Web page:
A prevailing myth about child support orders is that once they are issued, they cannot be changed. However, child support orders are routinely modified to reflect a change in circumstances for the custodial and non-custodial parent. One possible modification is an increase in the payments. If you are a custodial parent and need to request an increase, here is what you need to know:
When Can You Ask for an Increase?
Child support is not arbitrarily increased. There must be a good reason for the request from the custodial parent. If not, the judge will likely refuse the request.
What is considered a good reason can vary, but an increase in earnings by the non-custodial parent could lead to a modification. An increase could also be ordered if the needs of the child have changed. For instance, if the child has recurring medical costs that are not covered by medical insurance, a judge could decide that the non-custodial parent should share some of the burdens of paying the bills.
The income of the custodial parent could also have a bearing on if an increase is granted. For instance, if you lose your job, you could request a temporary increase to help with bills until you are employed.
How Do You Request a Modification?
Before asking for the modification, talk to the non-custodial parent. The process to obtain an increase in child support will be easier if the non-custodial parent agrees that it needs to occur. Explain your need for the increase to him or her. If the parent agrees, your attorneys can draw up an agreement and file it with the court.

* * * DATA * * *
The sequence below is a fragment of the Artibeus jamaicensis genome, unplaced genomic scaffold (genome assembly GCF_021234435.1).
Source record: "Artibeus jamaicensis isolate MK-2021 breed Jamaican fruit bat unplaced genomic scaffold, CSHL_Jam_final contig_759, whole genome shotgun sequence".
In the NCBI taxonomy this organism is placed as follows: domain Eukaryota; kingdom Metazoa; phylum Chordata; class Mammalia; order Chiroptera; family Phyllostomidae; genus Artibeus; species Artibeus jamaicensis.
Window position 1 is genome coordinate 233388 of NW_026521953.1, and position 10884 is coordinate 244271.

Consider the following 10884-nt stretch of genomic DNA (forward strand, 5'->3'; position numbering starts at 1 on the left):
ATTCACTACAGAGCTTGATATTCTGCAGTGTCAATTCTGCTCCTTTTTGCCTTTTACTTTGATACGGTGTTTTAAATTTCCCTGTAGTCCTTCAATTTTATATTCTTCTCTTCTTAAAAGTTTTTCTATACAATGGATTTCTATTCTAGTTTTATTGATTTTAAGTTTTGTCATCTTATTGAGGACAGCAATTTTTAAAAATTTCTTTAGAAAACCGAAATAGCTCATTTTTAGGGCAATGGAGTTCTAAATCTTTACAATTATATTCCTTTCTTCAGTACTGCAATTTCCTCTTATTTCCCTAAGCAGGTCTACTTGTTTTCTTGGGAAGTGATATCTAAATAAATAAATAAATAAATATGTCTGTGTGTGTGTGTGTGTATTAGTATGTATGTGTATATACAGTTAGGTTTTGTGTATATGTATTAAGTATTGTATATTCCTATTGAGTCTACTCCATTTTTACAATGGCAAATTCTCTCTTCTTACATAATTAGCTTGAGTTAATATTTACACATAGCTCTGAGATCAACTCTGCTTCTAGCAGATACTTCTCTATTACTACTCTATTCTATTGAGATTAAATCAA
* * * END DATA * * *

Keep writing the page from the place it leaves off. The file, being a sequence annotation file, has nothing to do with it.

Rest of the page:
If the non-custodial parent is unwilling to agree to the increase, you can file a petition with the family court in your area. Once your modification petition is received, a hearing will be scheduled.
Your attorney can use the period leading up to the hearing to determine if there are documents needed from the non-custodial parent to prove your right for additional support. For instance, the attorney might request a copy of the parent's paycheck statements.
Is an Increase Guaranteed?
Regardless of how solid you believe your claim to be, there is no guarantee that your child support will be increased. There are several challenges you might have to overcome.
For instance, the non-custodial parent could attempt to hide his or her assets to avoid a modification. He or she could deliberately delay providing documentation requested by your attorney. Your attorney can help you with dealing with any challenges faced though.
Check out a website like http://www.cappolellalaw.com for more information and assistance.Share